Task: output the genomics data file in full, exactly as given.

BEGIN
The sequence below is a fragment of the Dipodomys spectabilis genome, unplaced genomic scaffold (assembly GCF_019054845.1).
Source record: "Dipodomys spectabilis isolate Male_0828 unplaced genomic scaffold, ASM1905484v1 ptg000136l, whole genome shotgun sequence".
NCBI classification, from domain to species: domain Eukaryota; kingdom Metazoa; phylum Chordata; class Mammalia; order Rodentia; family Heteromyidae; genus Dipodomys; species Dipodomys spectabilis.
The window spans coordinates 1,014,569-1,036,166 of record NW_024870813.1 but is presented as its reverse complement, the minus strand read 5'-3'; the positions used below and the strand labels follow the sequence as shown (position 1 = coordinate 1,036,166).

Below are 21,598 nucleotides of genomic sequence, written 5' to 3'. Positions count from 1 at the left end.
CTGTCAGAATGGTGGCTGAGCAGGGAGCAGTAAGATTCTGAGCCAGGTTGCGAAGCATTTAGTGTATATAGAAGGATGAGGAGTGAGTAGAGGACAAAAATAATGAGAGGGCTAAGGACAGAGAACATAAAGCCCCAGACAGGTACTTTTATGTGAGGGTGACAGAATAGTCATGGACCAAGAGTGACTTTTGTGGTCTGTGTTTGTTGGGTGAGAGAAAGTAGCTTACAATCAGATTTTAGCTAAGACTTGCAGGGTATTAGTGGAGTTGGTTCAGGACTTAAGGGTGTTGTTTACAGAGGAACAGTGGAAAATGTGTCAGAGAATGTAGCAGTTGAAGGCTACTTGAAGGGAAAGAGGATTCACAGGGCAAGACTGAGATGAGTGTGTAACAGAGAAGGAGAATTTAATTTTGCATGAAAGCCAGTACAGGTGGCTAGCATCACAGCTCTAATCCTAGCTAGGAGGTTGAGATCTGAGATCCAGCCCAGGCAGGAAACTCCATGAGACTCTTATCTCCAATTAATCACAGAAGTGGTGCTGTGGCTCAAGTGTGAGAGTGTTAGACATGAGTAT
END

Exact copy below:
The sequence below is a fragment of the Dipodomys spectabilis genome, unplaced genomic scaffold (assembly GCF_019054845.1).
Source record: "Dipodomys spectabilis isolate Male_0828 unplaced genomic scaffold, ASM1905484v1 ptg000136l, whole genome shotgun sequence".
NCBI classification, from domain to species: domain Eukaryota; kingdom Metazoa; phylum Chordata; class Mammalia; order Rodentia; family Heteromyidae; genus Dipodomys; species Dipodomys spectabilis.
The window spans coordinates 1,014,569-1,036,166 of record NW_024870813.1 but is presented as its reverse complement, the minus strand read 5'-3'; the positions used below and the strand labels follow the sequence as shown (position 1 = coordinate 1,036,166).

Below are 21,598 nucleotides of genomic sequence, written 5' to 3'. Positions count from 1 at the left end.
CTGTCAGAATGGTGGCTGAGCAGGGAGCAGTAAGATTCTGAGCCAGGTTGCGAAGCATTTAGTGTATATAGAAGGATGAGGAGTGAGTAGAGGACAAAAATAATGAGAGGGCTAAGGACAGAGAACATAAAGCCCCAGACAGGTACTTTTATGTGAGGGTGACAGAATAGTCATGGACCAAGAGTGACTTTTGTGGTCTGTGTTTGTTGGGTGAGAGAAAGTAGCTTACAATCAGATTTTAGCTAAGACTTGCAGGGTATTAGTGGAGTTGGTTCAGGACTTAAGGGTGTTGTTTACAGAGGAACAGTGGAAAATGTGTCAGAGAATGTAGCAGTTGAAGGCTACTTGAAGGGAAAGAGGATTCACAGGGCAAGACTGAGATGAGTGTGTAACAGAGAAGGAGAATTTAATTTTGCATGAAAGCCAGTACAGGTGGCTAGCATCACAGCTCTAATCCTAGCTAGGAGGTTGAGATCTGAGATCCAGCCCAGGCAGGAAACTCCATGAGACTCTTATCTCCAATTAATCACAGAAGTGGTGCTGTGGCTCAAGTGTGAGAGTGTTAGACATGAGTAT